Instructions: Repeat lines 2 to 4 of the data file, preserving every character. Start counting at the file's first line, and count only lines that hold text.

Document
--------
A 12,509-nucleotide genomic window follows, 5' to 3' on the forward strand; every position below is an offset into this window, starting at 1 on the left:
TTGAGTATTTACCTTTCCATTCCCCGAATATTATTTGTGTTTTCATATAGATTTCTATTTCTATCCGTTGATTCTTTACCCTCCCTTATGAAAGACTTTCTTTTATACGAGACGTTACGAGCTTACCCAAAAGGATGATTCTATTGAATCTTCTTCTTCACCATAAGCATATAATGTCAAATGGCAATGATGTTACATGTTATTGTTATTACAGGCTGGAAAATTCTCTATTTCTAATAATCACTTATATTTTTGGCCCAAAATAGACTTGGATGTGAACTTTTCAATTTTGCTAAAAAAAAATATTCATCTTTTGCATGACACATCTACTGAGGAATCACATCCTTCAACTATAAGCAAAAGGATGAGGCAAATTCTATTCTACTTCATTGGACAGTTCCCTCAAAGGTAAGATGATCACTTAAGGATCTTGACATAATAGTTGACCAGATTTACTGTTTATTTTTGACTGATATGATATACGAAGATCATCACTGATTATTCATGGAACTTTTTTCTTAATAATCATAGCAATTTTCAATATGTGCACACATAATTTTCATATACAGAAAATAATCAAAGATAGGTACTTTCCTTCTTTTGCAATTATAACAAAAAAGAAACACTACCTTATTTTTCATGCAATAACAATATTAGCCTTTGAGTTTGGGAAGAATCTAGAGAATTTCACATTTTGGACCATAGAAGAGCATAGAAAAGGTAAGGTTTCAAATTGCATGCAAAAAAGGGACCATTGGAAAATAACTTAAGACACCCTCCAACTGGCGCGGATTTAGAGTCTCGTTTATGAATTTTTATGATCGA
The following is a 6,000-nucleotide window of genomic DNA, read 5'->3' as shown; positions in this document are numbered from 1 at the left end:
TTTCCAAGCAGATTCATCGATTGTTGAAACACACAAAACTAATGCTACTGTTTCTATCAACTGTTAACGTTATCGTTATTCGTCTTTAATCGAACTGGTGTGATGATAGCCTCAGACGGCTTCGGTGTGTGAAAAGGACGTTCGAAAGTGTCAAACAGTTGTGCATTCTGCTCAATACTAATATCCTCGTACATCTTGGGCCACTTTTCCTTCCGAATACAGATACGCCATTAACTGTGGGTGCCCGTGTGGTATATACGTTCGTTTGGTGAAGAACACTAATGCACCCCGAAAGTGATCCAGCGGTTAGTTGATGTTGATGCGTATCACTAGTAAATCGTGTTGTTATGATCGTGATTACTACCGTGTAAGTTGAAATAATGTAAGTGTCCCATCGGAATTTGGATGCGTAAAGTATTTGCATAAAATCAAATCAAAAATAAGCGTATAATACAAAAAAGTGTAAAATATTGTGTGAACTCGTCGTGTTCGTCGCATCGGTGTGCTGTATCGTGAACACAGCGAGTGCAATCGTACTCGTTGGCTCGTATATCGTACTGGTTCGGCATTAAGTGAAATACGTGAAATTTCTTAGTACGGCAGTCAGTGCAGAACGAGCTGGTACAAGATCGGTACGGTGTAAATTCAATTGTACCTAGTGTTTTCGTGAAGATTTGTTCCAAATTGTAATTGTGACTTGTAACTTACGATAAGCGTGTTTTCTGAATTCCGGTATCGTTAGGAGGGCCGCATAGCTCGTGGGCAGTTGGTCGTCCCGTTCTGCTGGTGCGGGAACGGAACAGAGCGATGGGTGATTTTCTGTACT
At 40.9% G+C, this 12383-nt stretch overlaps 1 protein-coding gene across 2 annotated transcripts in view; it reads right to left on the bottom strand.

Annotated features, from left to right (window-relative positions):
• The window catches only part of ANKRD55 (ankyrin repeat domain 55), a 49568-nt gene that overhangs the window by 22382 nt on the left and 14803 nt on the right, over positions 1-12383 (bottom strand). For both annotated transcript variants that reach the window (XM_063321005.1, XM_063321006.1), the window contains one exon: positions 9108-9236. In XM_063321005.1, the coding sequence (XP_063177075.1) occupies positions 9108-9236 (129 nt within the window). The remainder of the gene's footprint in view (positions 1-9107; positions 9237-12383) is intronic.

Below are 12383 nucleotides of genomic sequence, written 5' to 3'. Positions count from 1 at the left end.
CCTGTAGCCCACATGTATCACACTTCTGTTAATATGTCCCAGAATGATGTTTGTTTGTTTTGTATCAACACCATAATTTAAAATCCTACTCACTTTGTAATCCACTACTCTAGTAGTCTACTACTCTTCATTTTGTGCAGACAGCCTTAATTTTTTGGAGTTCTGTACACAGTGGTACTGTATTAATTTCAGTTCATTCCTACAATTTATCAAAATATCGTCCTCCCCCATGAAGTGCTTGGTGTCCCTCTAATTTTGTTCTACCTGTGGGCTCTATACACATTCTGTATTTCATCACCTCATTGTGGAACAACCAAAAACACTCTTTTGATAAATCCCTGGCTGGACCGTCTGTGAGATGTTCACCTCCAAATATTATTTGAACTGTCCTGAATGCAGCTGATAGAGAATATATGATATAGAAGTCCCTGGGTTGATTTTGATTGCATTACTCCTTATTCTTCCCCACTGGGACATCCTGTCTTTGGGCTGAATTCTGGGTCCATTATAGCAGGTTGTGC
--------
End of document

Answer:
TTGAGTATTTACCTTTCCATTCCCCGAATATTATTTGTGTTTTCATATAGATTTCTATTTCTATCCGTTGATTCTTTACCCTCCCTTATGAAAGACTTTCTTTTATACGAGACGTTACGAGCTTACCCAAAAGGATGATTCTATTGAATCTTCTTCTTCACCATAAGCATATAATGTCAAATGGCAATGATGTTACATGTTATTGTTATTACAGGCTGGAAAATTCTCTATTTCTAATAATCACTTATATTTTTGGCCCAAAATAGACTTGGATGTGAACTTTTCAATTTTGCTAAAAAAAAATATTCATCTTTTGCATGACACATCTACTGAGGAATCACATCCTTCAACTATAAGCAAAAGGATGAGGCAAATTCTATTCTACTTCATTGGACAGTTCCCTCAAAGGTAAGATGATCACTTAAGGATCTTGACATAATAGTTGACCAGATTTACTGTTTATTTTTGACTGATATGATATACGAAGATCATCACTGATTATTCATGGAACTTTTTTCTTAATAATCATAGCAATTTTCAATATGTGCACACATAATTTTCATATACAGAAAATAATCAAAGATAGGTACTTTCCTTCTTTTGCAATTATAACAAAAAAGAAACACTACCTTATTTTTCATGCAATAACAATATTAGCCTTTGAGTTTGGGAAGAATCTAGAGAATTTCACATTTTGGACCATAGAAGAGCATAGAAAAGGTAAGGTTTCAAATTGCATGCAAAAAAGGGACCATTGGAAAATAACTTAAGACACCCTCCAACTGGCGCGGATTTAGAGTCTCGTTTATGAATTTTTATGATCGA
The following is a 6,000-nucleotide window of genomic DNA, read 5'->3' as shown; positions in this document are numbered from 1 at the left end:
TTTCCAAGCAGATTCATCGATTGTTGAAACACACAAAACTAATGCTACTGTTTCTATCAACTGTTAACGTTATCGTTATTCGTCTTTAATCGAACTGGTGTGATGATAGCCTCAGACGGCTTCGGTGTGTGAAAAGGACGTTCGAAAGTGTCAAACAGTTGTGCATTCTGCTCAATACTAATATCCTCGTACATCTTGGGCCACTTTTCCTTCCGAATACAGATACGCCATTAACTGTGGGTGCCCGTGTGGTATATACGTTCGTTTGGTGAAGAACACTAATGCACCCCGAAAGTGATCCAGCGGTTAGTTGATGTTGATGCGTATCACTAGTAAATCGTGTTGTTATGATCGTGATTACTACCGTGTAAGTTGAAATAATGTAAGTGTCCCATCGGAATTTGGATGCGTAAAGTATTTGCATAAAATCAAATCAAAAATAAGCGTATAATACAAAAAAGTGTAAAATATTGTGTGAACTCGTCGTGTTCGTCGCATCGGTGTGCTGTATCGTGAACACAGCGAGTGCAATCGTACTCGTTGGCTCGTATATCGTACTGGTTCGGCATTAAGTGAAATACGTGAAATTTCTTAGTACGGCAGTCAGTGCAGAACGAGCTGGTACAAGATCGGTACGGTGTAAATTCAATTGTACCTAGTGTTTTCGTGAAGATTTGTTCCAAATTGTAATTGTGACTTGTAACTTACGATAAGCGTGTTTTCTGAATTCCGGTATCGTTAGGAGGGCCGCATAGCTCGTGGGCAGTTGGTCGTCCCGTTCTGCTGGTGCGGGAACGGAACAGAGCGATGGGTGATTTTCTGTACT